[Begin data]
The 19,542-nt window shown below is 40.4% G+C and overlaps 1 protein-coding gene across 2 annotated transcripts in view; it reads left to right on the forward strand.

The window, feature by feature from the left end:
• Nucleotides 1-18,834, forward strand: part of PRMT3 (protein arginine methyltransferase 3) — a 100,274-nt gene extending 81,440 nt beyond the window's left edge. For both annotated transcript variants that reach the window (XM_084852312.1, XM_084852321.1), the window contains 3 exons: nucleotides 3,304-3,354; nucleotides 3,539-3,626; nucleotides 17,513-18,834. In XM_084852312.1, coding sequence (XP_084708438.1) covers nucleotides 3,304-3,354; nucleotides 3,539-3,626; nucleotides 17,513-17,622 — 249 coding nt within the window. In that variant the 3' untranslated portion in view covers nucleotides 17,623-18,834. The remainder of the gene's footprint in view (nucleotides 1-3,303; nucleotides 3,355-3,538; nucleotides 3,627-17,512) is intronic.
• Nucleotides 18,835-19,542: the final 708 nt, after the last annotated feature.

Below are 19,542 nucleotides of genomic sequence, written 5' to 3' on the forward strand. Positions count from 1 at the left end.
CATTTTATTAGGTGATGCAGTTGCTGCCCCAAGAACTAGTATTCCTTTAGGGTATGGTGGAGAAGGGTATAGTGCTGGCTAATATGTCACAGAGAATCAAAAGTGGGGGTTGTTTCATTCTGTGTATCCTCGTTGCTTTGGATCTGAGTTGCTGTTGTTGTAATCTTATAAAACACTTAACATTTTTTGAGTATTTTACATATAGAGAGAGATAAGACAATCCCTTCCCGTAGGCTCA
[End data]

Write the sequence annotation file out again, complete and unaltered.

The 19,542-nt window shown below is 40.4% G+C and overlaps 1 protein-coding gene across 2 annotated transcripts in view; it reads left to right on the forward strand.

The window, feature by feature from the left end:
• Nucleotides 1-18,834, forward strand: part of PRMT3 (protein arginine methyltransferase 3) — a 100,274-nt gene extending 81,440 nt beyond the window's left edge. For both annotated transcript variants that reach the window (XM_084852312.1, XM_084852321.1), the window contains 3 exons: nucleotides 3,304-3,354; nucleotides 3,539-3,626; nucleotides 17,513-18,834. In XM_084852312.1, coding sequence (XP_084708438.1) covers nucleotides 3,304-3,354; nucleotides 3,539-3,626; nucleotides 17,513-17,622 — 249 coding nt within the window. In that variant the 3' untranslated portion in view covers nucleotides 17,623-18,834. The remainder of the gene's footprint in view (nucleotides 1-3,303; nucleotides 3,355-3,538; nucleotides 3,627-17,512) is intronic.
• Nucleotides 18,835-19,542: the final 708 nt, after the last annotated feature.

Below are 19,542 nucleotides of genomic sequence, written 5' to 3' on the forward strand. Positions count from 1 at the left end.
CATTTTATTAGGTGATGCAGTTGCTGCCCCAAGAACTAGTATTCCTTTAGGGTATGGTGGAGAAGGGTATAGTGCTGGCTAATATGTCACAGAGAATCAAAAGTGGGGGTTGTTTCATTCTGTGTATCCTCGTTGCTTTGGATCTGAGTTGCTGTTGTTGTAATCTTATAAAACACTTAACATTTTTTGAGTATTTTACATATAGAGAGAGATAAGACAATCCCTTCCCGTAGGCTCA